M. Orsolini, "Episodic structure in children's fantasy narratives": "...the problem of linking verbal information is solved differently in real narratives vs. fantasy stories. The former typically occur in dialogue: shared knowledge between the speakers' memories of the events to be narrated, and conversational cooperation between speakers facilitate the problem of explicating pieces of verbal information and their linkage. By contrast, fantasy storytelling typically occurs in monologues and... in settings in which the teller is expected to challenge the audience and show his or her own ability. ...fantasy narratives require the extension of the discourse topic without relying on conversational cooperation, but using decontextualisation and formal speech."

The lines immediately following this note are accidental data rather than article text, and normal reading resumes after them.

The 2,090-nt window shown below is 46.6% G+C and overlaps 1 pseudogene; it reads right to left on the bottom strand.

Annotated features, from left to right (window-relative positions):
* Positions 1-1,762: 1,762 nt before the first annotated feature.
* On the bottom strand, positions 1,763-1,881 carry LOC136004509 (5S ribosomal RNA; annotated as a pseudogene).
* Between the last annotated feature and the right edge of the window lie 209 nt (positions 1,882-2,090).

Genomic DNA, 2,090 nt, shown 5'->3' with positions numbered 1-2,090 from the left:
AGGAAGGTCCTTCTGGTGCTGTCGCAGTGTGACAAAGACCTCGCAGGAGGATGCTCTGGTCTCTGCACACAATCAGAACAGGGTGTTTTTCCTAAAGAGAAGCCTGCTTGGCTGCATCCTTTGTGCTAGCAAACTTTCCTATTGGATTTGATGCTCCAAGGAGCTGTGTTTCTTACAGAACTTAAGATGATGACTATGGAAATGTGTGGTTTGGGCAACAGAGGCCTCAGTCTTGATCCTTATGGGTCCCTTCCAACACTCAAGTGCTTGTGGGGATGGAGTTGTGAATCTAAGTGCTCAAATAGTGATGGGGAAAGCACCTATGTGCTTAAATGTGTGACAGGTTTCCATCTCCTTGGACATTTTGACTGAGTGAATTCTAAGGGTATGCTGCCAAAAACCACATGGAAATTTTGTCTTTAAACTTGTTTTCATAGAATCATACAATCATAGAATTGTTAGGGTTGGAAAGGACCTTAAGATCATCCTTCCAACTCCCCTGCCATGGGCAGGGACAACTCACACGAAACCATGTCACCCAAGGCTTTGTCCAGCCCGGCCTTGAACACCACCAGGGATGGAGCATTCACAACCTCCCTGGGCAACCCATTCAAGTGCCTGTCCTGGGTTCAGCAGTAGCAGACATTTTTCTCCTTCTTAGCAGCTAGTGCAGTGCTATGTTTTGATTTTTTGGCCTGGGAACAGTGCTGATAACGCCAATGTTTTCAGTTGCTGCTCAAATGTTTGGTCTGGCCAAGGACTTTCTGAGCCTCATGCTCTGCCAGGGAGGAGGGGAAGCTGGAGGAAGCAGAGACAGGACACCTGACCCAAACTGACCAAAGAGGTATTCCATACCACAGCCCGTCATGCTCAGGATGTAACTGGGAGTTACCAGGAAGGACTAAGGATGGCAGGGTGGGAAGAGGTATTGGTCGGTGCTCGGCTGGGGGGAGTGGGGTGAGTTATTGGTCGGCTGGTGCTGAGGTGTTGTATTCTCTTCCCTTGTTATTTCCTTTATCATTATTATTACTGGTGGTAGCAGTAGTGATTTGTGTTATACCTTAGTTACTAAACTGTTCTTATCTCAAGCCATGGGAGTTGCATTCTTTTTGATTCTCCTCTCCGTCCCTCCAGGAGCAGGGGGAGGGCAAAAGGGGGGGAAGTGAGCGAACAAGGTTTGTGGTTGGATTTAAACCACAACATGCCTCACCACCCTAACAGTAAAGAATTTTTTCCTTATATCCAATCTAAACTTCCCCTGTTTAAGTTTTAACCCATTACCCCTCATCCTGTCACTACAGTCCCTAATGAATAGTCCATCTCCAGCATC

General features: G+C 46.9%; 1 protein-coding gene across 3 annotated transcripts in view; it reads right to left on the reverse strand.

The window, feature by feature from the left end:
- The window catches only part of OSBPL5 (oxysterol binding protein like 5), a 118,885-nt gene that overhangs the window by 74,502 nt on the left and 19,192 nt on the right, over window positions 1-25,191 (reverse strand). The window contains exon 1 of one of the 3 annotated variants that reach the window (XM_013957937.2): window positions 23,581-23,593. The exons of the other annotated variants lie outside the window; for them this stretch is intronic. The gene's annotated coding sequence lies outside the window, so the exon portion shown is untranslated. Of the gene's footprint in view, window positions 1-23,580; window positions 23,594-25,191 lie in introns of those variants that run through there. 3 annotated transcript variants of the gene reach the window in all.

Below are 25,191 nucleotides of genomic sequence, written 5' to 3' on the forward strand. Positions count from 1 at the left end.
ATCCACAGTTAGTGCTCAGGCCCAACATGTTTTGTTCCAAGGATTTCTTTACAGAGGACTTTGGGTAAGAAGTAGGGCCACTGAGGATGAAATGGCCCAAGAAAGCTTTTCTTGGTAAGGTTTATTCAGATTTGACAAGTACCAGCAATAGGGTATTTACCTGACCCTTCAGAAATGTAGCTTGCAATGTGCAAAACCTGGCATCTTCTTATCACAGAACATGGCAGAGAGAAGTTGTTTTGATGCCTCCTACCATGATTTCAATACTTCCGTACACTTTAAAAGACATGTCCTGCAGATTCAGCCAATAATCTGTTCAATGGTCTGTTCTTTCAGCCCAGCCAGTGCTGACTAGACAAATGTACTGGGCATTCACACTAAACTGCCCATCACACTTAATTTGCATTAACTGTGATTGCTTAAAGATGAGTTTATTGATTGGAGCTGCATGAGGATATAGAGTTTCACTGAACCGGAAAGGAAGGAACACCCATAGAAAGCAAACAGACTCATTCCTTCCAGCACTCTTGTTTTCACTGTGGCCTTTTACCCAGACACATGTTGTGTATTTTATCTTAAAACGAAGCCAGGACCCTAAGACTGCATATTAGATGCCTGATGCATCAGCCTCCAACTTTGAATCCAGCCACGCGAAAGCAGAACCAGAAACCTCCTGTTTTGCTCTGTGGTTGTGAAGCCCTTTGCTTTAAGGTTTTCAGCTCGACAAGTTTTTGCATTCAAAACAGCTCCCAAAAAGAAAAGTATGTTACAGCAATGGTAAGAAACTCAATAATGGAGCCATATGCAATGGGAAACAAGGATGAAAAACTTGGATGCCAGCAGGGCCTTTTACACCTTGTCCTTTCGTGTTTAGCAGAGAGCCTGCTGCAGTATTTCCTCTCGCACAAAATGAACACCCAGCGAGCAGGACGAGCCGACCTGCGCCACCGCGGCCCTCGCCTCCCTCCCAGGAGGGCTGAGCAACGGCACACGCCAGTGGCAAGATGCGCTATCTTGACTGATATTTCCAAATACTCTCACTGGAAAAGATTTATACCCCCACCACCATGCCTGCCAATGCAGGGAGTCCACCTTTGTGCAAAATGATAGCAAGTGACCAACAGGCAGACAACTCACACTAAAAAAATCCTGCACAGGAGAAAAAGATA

B. Leondar, "Hatching Plots: Genesis of Storymaking": "Perhaps the clearest signal transmitted by the young storymaker to his audience is... the fictional status of his communiqué....the artifice of the plot; the distancing of events; the storymaker's absence from the tale, even as commentator; the removal of events, through use of the past tense, to some remote other time.... Although occasional primary narratives produced by the youngest children omit the [story] frame entirely, more commonly the frame appears well in advance of the full narrative, and its use persists often beyond the tenth birthday. Its introductory form allows little variation; 'once,' 'one day,' 'there was,' and 'once upon a time' virtually exhaust the alternatives. The conclusion... permits wider inventiveness. Written stories are almost invariably marked 'The End,' and spoken stories frequently conclude with 'That's all.' 'Lived happily ever after' and its inverse, 'were never seen again' [rarely occur] before the age of six or seven. Most often, stories are rounded off by an event which poses a natural temporal or spatial boundary, coming home or going to bed being the most frequent.... The capacity to distinguish fiction from experience and playful from purposeful discourse is a substantial intellectual attainment which the frame both records and protects."